Causes and treatments for tummy aches
When your child isn't feeling well, your first instinct may be to call the doctor. However, mild abdominal pain and other tummy troubles typically can be treated at home with over-the-counter medications, home care remedies and/or rest.
Tummy ache causes
Stomach aches can be caused by a number of things, including acid reflux, constipation, food allergies/intolerance, food poisoning, gas, indigestion and stomach flu. More serious (but rare causes) include appendicitis, bowel obstruction, Crohn's disease, tumors and other infections.
Generalized pain is typical of gas, indigestion or a stomach virus. Localized pain could be a sign of appendicitis or a problem with another particular organ such as the gall bladder. Cramps are often due to gas and can be followed by diarrhea. Of course, cramps can also occur when girls are experiencing PMS or menstruation as well.
Tummy aches are often the sign of intestinal gas. Some kids are just gassier than others. However, gas is often the result of a high-fiber diet or eating too quickly (swallowing a lot of air). Stomach pain associated with gas usually subsides when the gas is passed.
Stomach pain can also be due to constipation. Children often get constipated if they have too little fiber in their diet or they aren't drinking enough water. Too much milk can also cause painful constipation in some children. When a child is constipated, bowel movements can be painful. So often he avoids going to the bathroom the next time — which causes even more constipation and pain. Treatment for constipation includes prune, pear and other fruit juices, as well as extra fiber. Encourage your child to try to use the bathroom and check with your doctor if an OTC stool softener may be necessary.
Tummy ache treatments
If your child is experiencing tummy troubles, he should lay down quietly and sip water. Ask your child to try to have a bowel movement. For the first two or three hours, avoid solid foods and then begin feeding your child a mild diet that includes applesauce, crackers or plain rice. Avoid carbonated beverages, dairy products, fruits and fruit juices and fried foods.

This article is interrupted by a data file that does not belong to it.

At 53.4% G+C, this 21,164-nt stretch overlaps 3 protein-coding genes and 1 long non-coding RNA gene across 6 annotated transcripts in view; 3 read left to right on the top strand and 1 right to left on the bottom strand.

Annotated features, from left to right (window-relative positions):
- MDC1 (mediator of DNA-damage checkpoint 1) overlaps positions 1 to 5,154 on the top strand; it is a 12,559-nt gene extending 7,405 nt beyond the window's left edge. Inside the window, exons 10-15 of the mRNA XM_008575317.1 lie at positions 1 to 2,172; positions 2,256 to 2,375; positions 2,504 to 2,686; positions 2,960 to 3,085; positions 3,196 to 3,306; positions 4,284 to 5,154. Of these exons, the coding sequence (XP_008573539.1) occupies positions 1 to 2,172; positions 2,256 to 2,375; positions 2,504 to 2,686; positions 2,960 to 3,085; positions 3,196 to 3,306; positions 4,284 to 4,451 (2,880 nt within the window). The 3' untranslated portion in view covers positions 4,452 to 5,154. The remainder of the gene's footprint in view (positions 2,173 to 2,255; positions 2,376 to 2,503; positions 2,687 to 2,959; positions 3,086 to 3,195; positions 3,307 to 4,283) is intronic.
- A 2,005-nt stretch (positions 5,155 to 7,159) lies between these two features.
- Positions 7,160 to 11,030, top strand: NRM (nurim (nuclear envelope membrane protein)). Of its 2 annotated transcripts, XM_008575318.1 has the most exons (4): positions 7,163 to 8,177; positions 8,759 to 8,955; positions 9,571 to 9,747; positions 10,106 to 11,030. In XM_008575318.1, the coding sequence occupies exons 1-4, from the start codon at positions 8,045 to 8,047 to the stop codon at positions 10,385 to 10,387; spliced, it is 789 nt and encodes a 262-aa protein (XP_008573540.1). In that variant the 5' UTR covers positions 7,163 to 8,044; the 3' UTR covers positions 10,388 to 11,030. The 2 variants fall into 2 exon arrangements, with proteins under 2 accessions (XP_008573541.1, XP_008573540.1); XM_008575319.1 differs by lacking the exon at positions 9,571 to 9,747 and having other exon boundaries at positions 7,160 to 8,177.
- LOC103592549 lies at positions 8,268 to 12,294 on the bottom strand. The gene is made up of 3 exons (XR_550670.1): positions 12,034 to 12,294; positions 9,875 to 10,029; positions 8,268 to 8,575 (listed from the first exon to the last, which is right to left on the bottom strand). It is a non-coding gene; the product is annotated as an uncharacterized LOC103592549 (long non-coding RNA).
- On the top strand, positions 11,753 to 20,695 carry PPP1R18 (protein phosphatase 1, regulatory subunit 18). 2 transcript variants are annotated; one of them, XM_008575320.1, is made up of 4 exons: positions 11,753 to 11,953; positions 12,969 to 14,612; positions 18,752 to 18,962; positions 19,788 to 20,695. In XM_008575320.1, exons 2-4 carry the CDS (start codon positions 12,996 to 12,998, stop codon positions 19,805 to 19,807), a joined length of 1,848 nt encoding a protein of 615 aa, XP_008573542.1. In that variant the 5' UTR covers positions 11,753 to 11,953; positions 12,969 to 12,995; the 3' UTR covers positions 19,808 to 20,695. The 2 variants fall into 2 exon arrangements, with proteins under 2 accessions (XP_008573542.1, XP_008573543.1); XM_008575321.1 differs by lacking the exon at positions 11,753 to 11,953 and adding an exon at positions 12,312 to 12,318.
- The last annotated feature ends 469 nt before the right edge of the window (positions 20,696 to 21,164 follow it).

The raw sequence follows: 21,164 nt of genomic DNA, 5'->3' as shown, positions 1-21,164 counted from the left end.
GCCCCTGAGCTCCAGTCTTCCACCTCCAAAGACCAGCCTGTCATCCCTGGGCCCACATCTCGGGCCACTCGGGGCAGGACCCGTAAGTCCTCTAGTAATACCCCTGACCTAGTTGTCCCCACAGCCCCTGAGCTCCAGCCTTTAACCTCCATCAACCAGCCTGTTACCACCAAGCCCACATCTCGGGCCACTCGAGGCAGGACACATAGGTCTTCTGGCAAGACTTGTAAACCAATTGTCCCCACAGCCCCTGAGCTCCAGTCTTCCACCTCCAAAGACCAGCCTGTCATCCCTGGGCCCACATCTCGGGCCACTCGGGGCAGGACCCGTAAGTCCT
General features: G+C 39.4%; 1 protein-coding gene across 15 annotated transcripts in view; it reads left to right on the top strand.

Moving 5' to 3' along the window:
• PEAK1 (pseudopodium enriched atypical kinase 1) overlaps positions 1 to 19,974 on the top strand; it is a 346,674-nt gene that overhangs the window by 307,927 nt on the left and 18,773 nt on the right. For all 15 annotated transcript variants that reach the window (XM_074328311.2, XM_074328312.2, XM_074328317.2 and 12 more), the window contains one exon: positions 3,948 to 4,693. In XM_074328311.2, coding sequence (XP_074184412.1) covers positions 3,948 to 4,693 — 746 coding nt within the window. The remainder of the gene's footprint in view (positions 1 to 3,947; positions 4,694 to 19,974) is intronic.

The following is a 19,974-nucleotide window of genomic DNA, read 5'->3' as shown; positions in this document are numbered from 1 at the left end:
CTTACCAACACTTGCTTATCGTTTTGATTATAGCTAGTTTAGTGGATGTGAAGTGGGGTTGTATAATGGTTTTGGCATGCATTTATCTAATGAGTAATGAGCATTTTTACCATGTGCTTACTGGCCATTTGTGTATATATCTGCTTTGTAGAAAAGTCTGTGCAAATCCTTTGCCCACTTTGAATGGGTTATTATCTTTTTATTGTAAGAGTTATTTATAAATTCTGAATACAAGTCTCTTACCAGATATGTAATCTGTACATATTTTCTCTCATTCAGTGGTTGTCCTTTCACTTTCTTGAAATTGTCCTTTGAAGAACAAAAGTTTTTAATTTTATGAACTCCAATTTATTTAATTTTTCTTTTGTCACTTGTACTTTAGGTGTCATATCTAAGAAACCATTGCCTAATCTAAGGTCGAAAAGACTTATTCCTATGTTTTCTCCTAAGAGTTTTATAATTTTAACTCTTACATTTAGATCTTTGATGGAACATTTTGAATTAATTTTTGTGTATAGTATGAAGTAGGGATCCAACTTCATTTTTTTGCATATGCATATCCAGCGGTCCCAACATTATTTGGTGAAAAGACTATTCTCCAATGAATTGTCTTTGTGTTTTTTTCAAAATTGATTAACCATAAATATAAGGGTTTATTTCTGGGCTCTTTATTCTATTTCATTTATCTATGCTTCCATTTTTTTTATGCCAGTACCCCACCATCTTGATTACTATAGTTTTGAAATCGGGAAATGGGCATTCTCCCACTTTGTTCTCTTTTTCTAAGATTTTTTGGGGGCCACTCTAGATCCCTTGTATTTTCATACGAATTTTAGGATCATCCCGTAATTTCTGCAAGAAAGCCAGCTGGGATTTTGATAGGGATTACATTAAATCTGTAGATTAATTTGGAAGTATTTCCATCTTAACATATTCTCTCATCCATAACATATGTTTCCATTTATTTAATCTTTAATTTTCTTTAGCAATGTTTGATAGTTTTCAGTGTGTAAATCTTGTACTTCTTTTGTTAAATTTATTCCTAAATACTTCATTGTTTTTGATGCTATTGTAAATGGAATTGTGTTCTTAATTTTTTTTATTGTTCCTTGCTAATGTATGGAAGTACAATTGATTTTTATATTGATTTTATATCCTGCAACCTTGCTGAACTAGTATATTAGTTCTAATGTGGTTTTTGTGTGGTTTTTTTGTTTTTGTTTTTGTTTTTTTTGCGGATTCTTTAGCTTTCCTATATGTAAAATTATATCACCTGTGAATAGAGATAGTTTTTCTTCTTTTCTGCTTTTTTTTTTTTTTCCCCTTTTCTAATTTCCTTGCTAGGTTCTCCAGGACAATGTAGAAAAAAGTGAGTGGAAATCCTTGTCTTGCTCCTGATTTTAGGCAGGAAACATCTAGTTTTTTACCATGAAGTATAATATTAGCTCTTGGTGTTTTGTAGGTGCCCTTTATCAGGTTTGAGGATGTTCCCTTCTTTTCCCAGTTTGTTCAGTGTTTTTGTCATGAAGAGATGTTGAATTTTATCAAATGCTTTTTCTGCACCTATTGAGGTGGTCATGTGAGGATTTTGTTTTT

Do not treat your child's tummy ache with OTC pain relievers or other medications, unless instructed by a doctor.
When to call the doctor
Most of the time tummy troubles will go away without a doctor's visit. However, there are some symptoms that could be a sign of something more serious. If your child experiences any of the following, give your doctor a call.
Dealing with diarrhea
A number of things can cause diarrhea — from the stomach flu to food allergies and too much juice to bacterial infections. If your child has a tummy ache and diarrhea, consider what he has eaten recently that may have caused the issues. Give your child plenty of clear liquids and keep his diet bland. If the diarrhea continues, he develops a fever or becomes dehydrated, call your doctor. Signs of dehydration include infrequent, dark urine, crying without tears, parched mouth and dry skin.
Coping with vomiting
The same things that cause diarrhea can also cause vomiting. If your child vomits once and then begins to feel better, food-borne illness could be the cause. Make sure he drinks plenty of water and other clear liquids, and eats bland food such as crackers and clear broth. If he can't keep anything down at all, try a cup of ice chips. If the vomiting increases, call your doctor.
Almost all kids experience abdominal pain and other tummy troubles at one time or another when they are growing up. Fortunately, it's typically not a sign of anything serious and can be easily treated at home.
Sometimes changing positions can help alleviate abdominal pain. Encourage your child to lie on his side and prop his feet up with a pillow to see if that helps until symptoms subside.
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